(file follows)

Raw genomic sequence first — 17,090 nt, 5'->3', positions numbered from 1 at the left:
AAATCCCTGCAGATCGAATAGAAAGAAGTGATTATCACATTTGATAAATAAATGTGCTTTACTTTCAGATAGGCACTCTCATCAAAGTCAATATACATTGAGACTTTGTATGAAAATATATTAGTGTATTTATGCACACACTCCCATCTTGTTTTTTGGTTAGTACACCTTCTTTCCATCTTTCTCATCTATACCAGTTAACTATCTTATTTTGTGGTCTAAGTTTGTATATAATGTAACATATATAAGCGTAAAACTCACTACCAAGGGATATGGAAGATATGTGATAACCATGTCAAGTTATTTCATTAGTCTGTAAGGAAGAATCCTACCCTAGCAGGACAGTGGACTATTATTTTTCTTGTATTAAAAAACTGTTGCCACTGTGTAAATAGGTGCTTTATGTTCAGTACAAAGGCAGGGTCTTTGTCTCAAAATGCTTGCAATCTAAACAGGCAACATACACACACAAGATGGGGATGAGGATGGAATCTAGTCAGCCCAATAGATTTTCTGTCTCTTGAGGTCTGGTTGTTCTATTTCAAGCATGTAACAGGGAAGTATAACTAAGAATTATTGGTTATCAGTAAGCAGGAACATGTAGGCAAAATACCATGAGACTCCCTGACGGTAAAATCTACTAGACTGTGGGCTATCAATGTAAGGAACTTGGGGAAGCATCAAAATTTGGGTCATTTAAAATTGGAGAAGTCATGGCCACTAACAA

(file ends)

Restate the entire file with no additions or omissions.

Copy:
Raw genomic sequence first — 17,090 nt, 5'->3', positions numbered from 1 at the left:
AAATCCCTGCAGATCGAATAGAAAGAAGTGATTATCACATTTGATAAATAAATGTGCTTTACTTTCAGATAGGCACTCTCATCAAAGTCAATATACATTGAGACTTTGTATGAAAATATATTAGTGTATTTATGCACACACTCCCATCTTGTTTTTTGGTTAGTACACCTTCTTTCCATCTTTCTCATCTATACCAGTTAACTATCTTATTTTGTGGTCTAAGTTTGTATATAATGTAACATATATAAGCGTAAAACTCACTACCAAGGGATATGGAAGATATGTGATAACCATGTCAAGTTATTTCATTAGTCTGTAAGGAAGAATCCTACCCTAGCAGGACAGTGGACTATTATTTTTCTTGTATTAAAAAACTGTTGCCACTGTGTAAATAGGTGCTTTATGTTCAGTACAAAGGCAGGGTCTTTGTCTCAAAATGCTTGCAATCTAAACAGGCAACATACACACACAAGATGGGGATGAGGATGGAATCTAGTCAGCCCAATAGATTTTCTGTCTCTTGAGGTCTGGTTGTTCTATTTCAAGCATGTAACAGGGAAGTATAACTAAGAATTATTGGTTATCAGTAAGCAGGAACATGTAGGCAAAATACCATGAGACTCCCTGACGGTAAAATCTACTAGACTGTGGGCTATCAATGTAAGGAACTTGGGGAAGCATCAAAATTTGGGTCATTTAAAATTGGAGAAGTCATGGCCACTAACAA